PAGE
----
TODAY'S WEATHER
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Storm heading toward eastern Idaho this weekend

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IDAHO FALLS – A storm originating from the Pacific region around Hawaii is headed toward eastern Idaho.

The National Weather Service in Pocatello is forecasting colder temperatures, windy conditions and “substantial” rainfall throughout the Snake River Plain as early as Friday night. There may be some snow in higher elevations.

“The heaviest precipitation will not arrive until Sunday morning through Monday night,” the NWS says. “The amount of liquid water expected with this storm is substantial; if the moisture develops as snow the snow accumulations will be large, in excess of a foot in the mountains and highlands of central and eastern Idaho.”

Windy conditions could cause drifting snow in the mountains. Temperatures are expected to be in the mid-30s.

Slopes facing the south and southwest will see the most impact and the areas most affected will be the Upper Snake River plain, the Wood River Valley and the Bear River Basin.

“Details about snow will be forthcoming, as soon as there is some confidence on how low the snow elevation will be. This is based on air that is still out over the Pacific Ocean where temperatures are more unknown,” meteorologists with the NWS say.

For a complete forecast and current conditions where you live, visit the EastIdahoNews.com weather page here.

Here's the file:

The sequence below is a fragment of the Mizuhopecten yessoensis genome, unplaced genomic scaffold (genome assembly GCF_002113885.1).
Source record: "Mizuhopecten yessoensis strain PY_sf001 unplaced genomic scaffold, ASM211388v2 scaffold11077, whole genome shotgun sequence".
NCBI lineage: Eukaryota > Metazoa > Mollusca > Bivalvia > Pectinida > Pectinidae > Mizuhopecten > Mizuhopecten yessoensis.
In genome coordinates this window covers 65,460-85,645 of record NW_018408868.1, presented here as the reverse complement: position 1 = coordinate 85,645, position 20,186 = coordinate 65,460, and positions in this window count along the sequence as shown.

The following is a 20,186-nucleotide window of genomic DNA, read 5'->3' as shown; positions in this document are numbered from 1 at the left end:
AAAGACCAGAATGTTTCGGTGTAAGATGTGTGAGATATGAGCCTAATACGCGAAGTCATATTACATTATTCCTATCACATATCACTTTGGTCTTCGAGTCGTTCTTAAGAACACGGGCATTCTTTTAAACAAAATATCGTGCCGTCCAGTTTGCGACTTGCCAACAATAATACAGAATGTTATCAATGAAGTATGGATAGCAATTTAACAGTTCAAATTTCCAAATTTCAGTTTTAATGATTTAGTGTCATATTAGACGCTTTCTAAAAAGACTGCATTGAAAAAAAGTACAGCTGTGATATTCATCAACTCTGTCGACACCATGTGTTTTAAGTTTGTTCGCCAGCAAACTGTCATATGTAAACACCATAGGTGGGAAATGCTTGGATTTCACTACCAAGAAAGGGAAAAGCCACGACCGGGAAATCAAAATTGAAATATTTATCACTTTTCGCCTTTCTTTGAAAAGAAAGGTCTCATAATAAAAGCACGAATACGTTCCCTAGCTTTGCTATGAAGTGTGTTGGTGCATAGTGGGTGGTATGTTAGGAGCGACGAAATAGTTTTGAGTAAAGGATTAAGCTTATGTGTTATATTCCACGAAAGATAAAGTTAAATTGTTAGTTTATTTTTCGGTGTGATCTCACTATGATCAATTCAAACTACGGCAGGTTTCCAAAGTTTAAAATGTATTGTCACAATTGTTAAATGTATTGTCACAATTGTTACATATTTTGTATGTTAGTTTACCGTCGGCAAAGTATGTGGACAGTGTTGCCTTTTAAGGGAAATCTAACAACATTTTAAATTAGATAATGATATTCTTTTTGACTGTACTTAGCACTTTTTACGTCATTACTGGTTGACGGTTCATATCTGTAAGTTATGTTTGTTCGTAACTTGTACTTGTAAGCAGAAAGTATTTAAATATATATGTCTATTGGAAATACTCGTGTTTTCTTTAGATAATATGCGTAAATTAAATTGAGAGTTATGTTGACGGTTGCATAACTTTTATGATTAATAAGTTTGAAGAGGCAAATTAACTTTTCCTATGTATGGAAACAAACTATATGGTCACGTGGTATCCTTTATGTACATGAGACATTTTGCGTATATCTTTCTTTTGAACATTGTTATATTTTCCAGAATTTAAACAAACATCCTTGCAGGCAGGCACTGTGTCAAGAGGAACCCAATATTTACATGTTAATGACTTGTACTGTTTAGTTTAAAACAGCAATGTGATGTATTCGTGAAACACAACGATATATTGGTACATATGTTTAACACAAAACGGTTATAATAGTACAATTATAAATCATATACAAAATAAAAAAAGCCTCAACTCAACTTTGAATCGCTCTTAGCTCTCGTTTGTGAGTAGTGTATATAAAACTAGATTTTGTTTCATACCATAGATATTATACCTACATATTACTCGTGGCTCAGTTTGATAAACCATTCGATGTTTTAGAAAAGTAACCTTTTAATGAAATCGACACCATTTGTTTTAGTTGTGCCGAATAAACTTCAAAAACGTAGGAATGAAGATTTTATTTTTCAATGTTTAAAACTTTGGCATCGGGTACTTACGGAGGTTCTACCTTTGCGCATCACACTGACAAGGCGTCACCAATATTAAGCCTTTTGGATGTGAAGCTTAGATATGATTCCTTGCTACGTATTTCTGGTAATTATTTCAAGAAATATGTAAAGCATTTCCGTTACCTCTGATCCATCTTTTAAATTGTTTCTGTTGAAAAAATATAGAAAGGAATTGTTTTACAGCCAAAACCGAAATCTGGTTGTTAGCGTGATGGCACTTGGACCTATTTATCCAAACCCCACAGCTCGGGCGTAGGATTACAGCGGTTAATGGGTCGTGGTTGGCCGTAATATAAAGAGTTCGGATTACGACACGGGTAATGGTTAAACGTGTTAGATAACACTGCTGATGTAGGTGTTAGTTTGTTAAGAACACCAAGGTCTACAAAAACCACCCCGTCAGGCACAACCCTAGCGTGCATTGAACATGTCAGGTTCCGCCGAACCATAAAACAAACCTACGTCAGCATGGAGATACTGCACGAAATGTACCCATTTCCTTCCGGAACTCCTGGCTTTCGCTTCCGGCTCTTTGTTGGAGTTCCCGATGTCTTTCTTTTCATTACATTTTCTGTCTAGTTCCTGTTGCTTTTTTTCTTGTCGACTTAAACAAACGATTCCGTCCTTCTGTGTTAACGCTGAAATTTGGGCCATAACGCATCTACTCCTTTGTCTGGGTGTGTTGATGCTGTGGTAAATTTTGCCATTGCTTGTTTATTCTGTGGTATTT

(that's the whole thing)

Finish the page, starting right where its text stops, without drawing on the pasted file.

rain 1
This is the likelihood of one inch or more liquid water falling from Sunday morning through Tuesday night. Areas from red to purple means approximately a 50% chance or more of reaching the amount. The purple shading means that that amount of rainfall is highly likely. One inch of liquid water, depending on temperatures, could mean as much as 10 to 20 inches of snowfall (the colder the temperature, the higher the snow to liquid water ratio). | Courtesy NWS
rain 2
Above is the same probability scale, but for two inches or more of liquid water during that same period. This brings up the possibility of as much as 20 to 30 inches of new snow, if the temperatures get cold enough. However, the green shading indicates only a 20 to 35% chance of reaching this threshold, with yellow and red higher. The green shading in the Snake River plain means a slight chance of receiving more than two inches of rain, which could cause urban flooding issues. | Courtesy NWS
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